Nicotine misperceptions need to be corrected

Three things are needed to advance tobacco harm reduction, according to Maria Gogova, vice president and chief scientific officer of Altria Client Services.

“Advance innovation to bring to the market a portfolio of non-combustible products backed by science and evidence. Deepen understanding of consumers’ motivations as well as barriers for conversion, particularly misperceptions about nicotine. Finally, develop a pragmatic regulatory framework that encourages innovation while protecting the youth,” she said.

Gogova was one of the resource speakers during the In Focus: Tobacco Harm Reduction webinar organized by the Global Tobacco & Nicotine Forum (GTNF) Trust on April 27, 2021. The webinar featured public health, industry and public policy experts who presented “whole-of-government” and “whole-of-society” approaches similar to those adopted by the United Nations to evaluate the science on tobacco harm reduction products and to address the challenges and opportunities that lie ahead.

Nicotine misconceptions

“The adult tobacco consumer landscape is evolving. More than half of adult smokers in the US are interested in non-combustible alternatives such as vapor [e-cigarettes], moist smokeless tobacco, snus and other oral tobacco-derived nicotine. Many of them have tried non-combustible alternatives but have not yet found the right product to meet their needs,” Gogova said. She noted a fundamental difference in purchase behavior among different cohorts of adult tobacco consumers. A third of adult tobacco customers in the US age 21 and 29 are currently exclusive non-combustible tobacco product users. Reduced social frictions and reduced harms are important tobacco product attributes across many adult tobacco consumers, she added.

Nicotine misperceptions are among the most common barriers that impede adult smokers’ transition to non-combustible alternatives, according to Gogova. She cited results of a recent Altria Client Services survey which found that 77% of the general public and 70% of adult smokers believe that nicotine is as harmful as, or more harmful than, conventional cigarettes.

Gogova also highlighted the results of a 2020 national survey by the Rutgers University in the US involving 1,000 physicians from six specialties. The survey found that over 80% of doctors mistakenly believe that nicotine directly causes cancer, chronic obstructive pulmonary disease (COPD), and heart disease. “These nicotine misperceptions, along with media news stories, can contribute to the growing misperception about the relative health effects of non-combustible products compared to conventional cigarettes,” warned Gogova.

Gogova presented the latest results of the US Food and Drug Administration (FDA) multi-wave Population Assessment of Tobacco and Health (PATH) Study, which showed that the vast majority of adult tobacco consumers believe e-vapor, smokeless tobacco products, and snus are equally or even more harmful than conventional cigarettes. It found that adult smokers who believe that e-vapors are less risky than conventional cigarettes at Wave 3 were three times more likely to switch to e-vapor by Wave 4.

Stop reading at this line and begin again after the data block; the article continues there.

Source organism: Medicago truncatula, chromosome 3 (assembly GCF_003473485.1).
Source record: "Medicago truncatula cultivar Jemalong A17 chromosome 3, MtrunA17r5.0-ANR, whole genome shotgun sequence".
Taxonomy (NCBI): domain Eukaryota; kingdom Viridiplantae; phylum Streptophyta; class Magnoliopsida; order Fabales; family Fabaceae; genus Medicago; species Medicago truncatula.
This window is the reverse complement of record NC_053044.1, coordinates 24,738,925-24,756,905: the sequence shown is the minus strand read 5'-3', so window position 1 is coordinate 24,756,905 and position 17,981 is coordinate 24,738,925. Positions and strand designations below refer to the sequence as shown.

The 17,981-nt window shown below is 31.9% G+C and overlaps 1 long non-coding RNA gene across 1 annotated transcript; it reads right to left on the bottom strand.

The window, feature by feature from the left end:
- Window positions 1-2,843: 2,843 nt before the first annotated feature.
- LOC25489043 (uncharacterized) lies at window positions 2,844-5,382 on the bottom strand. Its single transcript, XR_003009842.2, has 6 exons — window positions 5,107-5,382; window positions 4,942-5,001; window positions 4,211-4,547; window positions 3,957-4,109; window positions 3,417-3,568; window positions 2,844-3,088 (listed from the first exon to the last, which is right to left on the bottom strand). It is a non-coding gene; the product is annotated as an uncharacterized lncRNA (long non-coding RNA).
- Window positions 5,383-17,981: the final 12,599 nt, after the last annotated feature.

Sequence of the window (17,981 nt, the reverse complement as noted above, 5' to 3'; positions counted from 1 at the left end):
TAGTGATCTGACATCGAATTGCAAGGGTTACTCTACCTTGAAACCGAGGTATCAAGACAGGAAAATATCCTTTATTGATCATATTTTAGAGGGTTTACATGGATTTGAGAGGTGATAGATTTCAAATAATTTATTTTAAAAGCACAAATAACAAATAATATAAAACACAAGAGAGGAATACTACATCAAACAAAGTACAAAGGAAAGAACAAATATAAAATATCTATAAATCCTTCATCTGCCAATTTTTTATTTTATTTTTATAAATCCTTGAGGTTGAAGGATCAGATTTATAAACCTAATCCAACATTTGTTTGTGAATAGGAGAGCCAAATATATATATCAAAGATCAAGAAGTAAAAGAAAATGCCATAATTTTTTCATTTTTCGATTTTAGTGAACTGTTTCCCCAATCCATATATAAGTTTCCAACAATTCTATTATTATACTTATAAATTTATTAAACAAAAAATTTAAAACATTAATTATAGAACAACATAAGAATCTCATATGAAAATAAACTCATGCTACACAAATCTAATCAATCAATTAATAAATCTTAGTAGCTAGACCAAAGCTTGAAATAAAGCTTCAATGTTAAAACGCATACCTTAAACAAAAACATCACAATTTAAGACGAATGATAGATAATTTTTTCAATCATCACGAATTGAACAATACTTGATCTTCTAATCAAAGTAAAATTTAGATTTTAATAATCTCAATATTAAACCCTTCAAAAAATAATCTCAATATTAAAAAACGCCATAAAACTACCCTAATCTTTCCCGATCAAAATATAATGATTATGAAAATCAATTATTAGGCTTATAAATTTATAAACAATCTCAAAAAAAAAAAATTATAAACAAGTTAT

“Our recent study found that 40% of adult smokers are very interested and extremely interested in switching to non-combustible tobacco products that carry reduced-exposure claim. For example, ‘Switching completely significantly reduces your body’s exposure to harmful or potentially harmful chemicals.’,” Gogova explained.

Another barrier for adult smoker transition to non-combustible products in the US is the increasing number of state and local policies advocating for flavor bans or nicotine ceilings, according to Gogova. She cited the results of their company’s actual-use study on an oral nicotine pouch brand. The study showed that at the end of six weeks 28% of adult smokers and 72% of adult dippers (moistened smokeless tobacco users) switched completely to oral nicotine pouch.

“More importantly, among switchers, 97% use at least two or more flavors or varieties, and 85% use two or more nicotine strengths. This indicates that a portfolio of flavors and nicotine strengths is important in adult smoker conversion to non-combustible alternatives,” stressed Gogova.

Leverage real-world evidence

According to Gogova, there are currently almost 10 million e-cigarette users, 6.8 million smokeless tobacco users, and close to one million oral nicotine pouch users in the US. She noted that despite the broad regulatory oversight of tobacco products in the US, many public health experts remain hesitant to fully accept tobacco harm reduction primarily due to unknown long-term health effects.

“To close this gap, one opportunity is to leverage available evidence, which is a concept strongly supported by other FDA centers. These include electronic medical records, pharmacy data, hospitalization records or claims, which can provide insights on the impact of non-combustible products on users, particularly benefits or potential risks. But in order to leverage real-world evidence, I think our healthcare system needs to start collecting more granular information about tobacco use history so that we can start linking the individual data to tobacco use history,” Gogova said.

She underscored the need to correct misconceptions about nicotine and non-combustible products, as well as to craft evidence-based policies. “And I believe that collecting real-world evidence will be important to start understanding the impact of non-combustible products.”